15 Rounds with “The Tasmanian Devil” – Jeff Bumpus
By Vincent C. “Power VCT” Thomas, Sr.
First and foremost, let me give honor to the man above and #PeaceAndBlessings to all.
Champ, I hope you don’t mind me calling you that; everyone doesn’t know the type of grinding you performed in your amateur and pro boxing careers and I believe it’s important to discuss your past history of bouts with Julio Cesar Chavez, Sr. Vinny Pazienza and Greg Haugen for starters.
Jeff you’ve had some tough judges to face as an early pro, was a hot-head in a sense when younger and faced adversity in the long run; (1) so what makes you still respect the sport of today’s boxing?
“What makes me respect the sport of this day and age is that there are still teachers for willing students. Old timers always say, “It ain’t like my generation!”, but they could join in and pass on what they know. My generation stood on the shoulders of those who came before us. Without teachers, progression is very difficult.”
Since you fought Julio Cesar Chavez, Sr. Vinny Pazienza and Greg Haugen as a pro, were those your best pro bouts (2) and what would you have done different (3) or were there other pro bouts which were tougher such as Terrance Alli (4)?
“I believe I raised my game in accordance with whom I was matched. Yes, I think those were my best fights. They got the best I could do at that time, rather; I would have given myself more credit for how far I had come in four years and enjoyed that rather than dwell on the losses. The bout with Alli was going well for my own plans but an accidental head butt cut me and the referee refused to acknowledge it. The ESPN cameras picked it up and replayed it between rounds, but I was forced to try and protect the cut from getting any worse and it altered my plans. Eventually, they realized he couldn’t knock me out, but decided the cut was too bad six rounds after the fact. Still not happy about that one lol.”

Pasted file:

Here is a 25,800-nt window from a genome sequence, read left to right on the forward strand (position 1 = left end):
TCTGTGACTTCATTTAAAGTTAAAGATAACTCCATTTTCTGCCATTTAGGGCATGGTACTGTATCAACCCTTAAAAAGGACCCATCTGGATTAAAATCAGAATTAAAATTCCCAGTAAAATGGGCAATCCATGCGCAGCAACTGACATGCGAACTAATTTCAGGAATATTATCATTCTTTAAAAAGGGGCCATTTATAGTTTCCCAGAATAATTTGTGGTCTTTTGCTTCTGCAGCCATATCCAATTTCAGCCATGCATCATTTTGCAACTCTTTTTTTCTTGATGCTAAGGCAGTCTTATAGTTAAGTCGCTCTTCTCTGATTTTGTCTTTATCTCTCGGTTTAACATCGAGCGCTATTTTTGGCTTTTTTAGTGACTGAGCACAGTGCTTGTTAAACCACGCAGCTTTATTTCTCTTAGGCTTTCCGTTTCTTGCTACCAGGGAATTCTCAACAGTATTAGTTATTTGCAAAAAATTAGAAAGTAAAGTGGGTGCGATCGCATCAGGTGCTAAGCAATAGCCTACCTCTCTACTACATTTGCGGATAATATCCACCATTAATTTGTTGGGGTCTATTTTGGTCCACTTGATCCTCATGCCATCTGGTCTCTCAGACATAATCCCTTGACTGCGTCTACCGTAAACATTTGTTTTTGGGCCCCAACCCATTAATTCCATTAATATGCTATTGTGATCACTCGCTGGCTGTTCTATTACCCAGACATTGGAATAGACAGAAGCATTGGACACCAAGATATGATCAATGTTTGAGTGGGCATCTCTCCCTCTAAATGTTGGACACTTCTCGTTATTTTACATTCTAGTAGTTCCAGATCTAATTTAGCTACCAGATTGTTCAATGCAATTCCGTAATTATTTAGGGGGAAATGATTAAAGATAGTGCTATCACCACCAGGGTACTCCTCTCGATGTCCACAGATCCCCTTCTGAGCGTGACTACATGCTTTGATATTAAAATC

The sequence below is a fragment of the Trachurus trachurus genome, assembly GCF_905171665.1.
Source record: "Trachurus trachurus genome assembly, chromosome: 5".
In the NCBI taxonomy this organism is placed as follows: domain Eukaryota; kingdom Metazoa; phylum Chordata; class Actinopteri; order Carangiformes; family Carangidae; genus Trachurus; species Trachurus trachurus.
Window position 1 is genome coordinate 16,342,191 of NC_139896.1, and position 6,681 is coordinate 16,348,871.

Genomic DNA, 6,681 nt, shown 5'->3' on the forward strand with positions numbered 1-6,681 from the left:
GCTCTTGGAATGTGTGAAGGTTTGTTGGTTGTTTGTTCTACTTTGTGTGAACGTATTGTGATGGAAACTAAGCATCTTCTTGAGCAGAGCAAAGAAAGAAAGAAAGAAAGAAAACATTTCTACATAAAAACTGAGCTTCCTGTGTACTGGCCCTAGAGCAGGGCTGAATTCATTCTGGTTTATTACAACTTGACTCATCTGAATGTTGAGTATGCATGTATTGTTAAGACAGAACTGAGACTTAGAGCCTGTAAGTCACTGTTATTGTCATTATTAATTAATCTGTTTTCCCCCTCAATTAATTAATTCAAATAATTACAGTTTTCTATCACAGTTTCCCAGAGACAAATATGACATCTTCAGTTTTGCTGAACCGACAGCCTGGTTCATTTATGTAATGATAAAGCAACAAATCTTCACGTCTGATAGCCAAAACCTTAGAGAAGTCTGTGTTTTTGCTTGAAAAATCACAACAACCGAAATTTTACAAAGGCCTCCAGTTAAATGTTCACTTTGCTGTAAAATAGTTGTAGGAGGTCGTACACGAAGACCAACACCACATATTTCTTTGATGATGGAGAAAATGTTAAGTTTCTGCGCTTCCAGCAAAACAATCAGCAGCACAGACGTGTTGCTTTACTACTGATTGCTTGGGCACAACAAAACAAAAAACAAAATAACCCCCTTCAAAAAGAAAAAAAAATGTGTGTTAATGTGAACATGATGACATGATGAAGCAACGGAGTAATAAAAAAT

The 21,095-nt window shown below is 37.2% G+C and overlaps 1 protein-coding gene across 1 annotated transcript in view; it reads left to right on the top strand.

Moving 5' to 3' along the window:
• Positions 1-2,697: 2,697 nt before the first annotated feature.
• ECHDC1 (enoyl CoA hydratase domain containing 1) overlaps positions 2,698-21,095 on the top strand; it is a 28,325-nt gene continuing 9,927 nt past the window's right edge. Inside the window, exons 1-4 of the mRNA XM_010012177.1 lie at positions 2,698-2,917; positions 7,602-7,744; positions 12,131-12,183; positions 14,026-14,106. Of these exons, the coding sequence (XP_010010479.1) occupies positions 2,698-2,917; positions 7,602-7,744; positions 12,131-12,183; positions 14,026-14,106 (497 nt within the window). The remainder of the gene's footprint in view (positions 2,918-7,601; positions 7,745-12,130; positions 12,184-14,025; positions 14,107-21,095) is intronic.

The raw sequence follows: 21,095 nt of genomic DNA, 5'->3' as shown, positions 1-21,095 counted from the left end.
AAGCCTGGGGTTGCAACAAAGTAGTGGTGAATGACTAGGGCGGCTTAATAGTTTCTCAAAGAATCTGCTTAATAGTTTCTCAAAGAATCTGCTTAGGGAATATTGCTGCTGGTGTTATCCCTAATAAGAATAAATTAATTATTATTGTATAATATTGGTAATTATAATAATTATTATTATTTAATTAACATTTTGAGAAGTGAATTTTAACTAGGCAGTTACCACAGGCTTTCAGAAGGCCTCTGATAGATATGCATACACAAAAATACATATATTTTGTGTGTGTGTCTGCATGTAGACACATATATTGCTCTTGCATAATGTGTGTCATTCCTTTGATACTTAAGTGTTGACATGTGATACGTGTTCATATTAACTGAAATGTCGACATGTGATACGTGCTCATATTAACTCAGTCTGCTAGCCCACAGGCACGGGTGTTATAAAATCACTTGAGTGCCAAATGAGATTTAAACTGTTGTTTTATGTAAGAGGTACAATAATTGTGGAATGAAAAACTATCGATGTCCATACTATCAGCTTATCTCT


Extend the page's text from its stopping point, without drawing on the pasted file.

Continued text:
Now Champ we have thus far had great boxing for 2017, I’m going to put you on the spot to tell us who are the BEST fighter in their division regardless of belt. In your honest boxing opinion, who is the best boxer at:
(5) 175lbs: Andre “S.O.G.” Ward 32-0 (16 KO’s)
(6) 147lbs: Errol “The Truth” Spence 22-0 (19 KO’s) #MANDOWN
(7) 160lbs: Gennady “GGG” Golovkin 37-0 (33 KO’s)
(8) HW: Luis “King Kong” Ortiz 27-0 (23 KO’s)
(9) 154lbs: Erislandy Lara 24-2-2 (14 KO’s)
(10) 126lbs: Guillermo “The Jackal” Rigondeaux, he might fight at 122lbs, but he’s still the best feather; especially now that Vasyl “Hi Tech” Lomachenko 8-1 (6 KO’s) is 130 lbs champ
Tell us how it felt to fight on ESPN and the USA Network as a young fighter (11) and did he big lights distract you in any way at all (12)?